There is a theory that the Earth and rocks can produce electrical currents in the crust of the planet under the right conditions. These electrical currents can sometimes find there way to the surface and produce mysterious lights like this. One theory for these lights is that they can foretell an earthquake. The earth’s crust and rocks become stressed before an earthquake and this can cause these strange lights. But the area around Marfa doesn’t experience strong earthquakes.
Since these mysterious Marfa lights occur more during the second half of the moon’s cycle, maybe it has something to do with the gravitational pull of the moon. We all know that the moon’s gravitational pull causes the ocean tides. This same gravitational pull would also affect the land and rocks, the land wouldn’t move nearly as much as the liquid oceans, but it can still move.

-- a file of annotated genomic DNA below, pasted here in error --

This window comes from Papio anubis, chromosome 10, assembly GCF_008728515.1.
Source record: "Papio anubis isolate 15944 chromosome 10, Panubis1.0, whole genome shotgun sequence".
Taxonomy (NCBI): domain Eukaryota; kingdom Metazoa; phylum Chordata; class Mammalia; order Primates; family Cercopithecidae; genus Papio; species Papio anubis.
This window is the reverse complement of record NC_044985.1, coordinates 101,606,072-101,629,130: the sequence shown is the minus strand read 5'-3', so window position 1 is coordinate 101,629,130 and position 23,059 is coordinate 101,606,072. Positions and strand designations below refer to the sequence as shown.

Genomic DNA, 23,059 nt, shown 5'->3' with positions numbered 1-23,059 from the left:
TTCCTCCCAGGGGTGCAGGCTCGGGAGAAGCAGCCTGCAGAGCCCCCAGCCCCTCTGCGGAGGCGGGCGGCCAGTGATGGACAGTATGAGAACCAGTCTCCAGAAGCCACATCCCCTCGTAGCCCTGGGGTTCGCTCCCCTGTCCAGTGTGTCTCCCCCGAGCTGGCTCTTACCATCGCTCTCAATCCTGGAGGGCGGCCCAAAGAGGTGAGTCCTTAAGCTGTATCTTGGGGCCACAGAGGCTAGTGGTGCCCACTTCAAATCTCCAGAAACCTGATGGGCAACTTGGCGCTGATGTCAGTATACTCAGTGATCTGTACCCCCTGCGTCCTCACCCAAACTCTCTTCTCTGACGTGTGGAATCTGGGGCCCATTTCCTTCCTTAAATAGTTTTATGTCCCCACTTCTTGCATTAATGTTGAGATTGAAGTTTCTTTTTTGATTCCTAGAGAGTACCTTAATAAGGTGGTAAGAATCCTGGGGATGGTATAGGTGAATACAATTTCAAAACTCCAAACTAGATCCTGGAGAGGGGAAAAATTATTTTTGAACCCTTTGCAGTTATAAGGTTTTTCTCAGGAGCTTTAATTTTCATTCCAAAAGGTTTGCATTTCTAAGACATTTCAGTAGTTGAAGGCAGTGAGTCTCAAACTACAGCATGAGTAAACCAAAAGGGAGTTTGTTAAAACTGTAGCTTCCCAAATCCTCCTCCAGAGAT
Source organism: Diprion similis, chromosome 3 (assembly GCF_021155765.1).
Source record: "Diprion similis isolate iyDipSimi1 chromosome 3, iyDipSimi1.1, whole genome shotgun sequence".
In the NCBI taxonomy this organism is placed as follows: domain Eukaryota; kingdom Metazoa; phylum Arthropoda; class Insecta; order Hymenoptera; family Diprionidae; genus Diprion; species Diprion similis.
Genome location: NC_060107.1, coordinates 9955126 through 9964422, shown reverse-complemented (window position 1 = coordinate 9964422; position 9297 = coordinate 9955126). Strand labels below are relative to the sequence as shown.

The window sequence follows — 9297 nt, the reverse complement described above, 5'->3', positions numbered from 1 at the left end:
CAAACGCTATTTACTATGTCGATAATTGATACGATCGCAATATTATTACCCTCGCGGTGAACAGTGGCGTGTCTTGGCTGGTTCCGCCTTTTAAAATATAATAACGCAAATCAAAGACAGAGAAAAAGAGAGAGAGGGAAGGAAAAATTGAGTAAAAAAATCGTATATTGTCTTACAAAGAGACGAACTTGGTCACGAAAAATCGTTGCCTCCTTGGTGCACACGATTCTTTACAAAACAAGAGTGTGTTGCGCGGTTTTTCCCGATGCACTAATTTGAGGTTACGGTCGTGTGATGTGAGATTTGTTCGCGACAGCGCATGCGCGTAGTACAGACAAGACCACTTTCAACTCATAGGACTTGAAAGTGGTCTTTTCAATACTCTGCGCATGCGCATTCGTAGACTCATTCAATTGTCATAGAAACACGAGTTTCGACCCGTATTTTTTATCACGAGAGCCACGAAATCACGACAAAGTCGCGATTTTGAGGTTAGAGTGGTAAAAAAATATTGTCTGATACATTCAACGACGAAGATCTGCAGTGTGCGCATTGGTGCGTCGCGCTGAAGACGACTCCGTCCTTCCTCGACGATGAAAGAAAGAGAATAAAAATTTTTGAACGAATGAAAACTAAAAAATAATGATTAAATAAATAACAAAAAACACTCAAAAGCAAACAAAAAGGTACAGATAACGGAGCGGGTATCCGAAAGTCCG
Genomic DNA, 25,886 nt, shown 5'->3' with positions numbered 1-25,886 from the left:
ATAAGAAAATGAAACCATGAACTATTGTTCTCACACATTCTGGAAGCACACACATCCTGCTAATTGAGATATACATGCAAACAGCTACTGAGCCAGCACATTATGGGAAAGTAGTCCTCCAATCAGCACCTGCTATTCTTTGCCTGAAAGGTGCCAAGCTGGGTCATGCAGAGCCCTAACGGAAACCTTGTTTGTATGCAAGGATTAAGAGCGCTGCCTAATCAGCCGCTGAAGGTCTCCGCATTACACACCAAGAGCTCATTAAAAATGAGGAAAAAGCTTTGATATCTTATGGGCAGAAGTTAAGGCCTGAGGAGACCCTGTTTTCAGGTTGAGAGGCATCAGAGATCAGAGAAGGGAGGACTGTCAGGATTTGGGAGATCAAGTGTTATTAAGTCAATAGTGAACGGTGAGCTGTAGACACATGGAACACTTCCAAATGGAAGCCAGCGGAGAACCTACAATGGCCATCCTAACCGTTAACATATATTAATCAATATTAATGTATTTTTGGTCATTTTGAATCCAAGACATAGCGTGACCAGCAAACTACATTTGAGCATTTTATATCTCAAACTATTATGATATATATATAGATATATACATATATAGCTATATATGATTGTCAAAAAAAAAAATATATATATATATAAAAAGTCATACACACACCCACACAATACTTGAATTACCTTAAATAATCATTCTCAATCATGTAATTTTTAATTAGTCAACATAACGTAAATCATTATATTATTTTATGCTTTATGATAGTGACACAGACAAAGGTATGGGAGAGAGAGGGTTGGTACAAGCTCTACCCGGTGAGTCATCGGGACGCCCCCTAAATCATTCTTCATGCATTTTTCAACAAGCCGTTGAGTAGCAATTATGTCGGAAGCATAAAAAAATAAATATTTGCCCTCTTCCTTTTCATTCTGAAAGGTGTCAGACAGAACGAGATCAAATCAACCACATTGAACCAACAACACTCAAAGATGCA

During laboratory experiments, scientists have found that if enough stress occurs, ingenious rocks (rocks formed by cooling magma or volcanoes), can actually act like a battery and produce significant amounts of current. If these electrical currents can find a path to the surface of the earth and interact with at this time unknown atmospheric gasses and or an unknown condition, it could cause the glowing mysterious Marfa lights.
Weather, solar flares and solar cycle data has been collected and compared to the actual sightings and no correlation was found connecting the Marfa lights with the weather or the sun [1, 2]
Skeptics of the Marfa Lights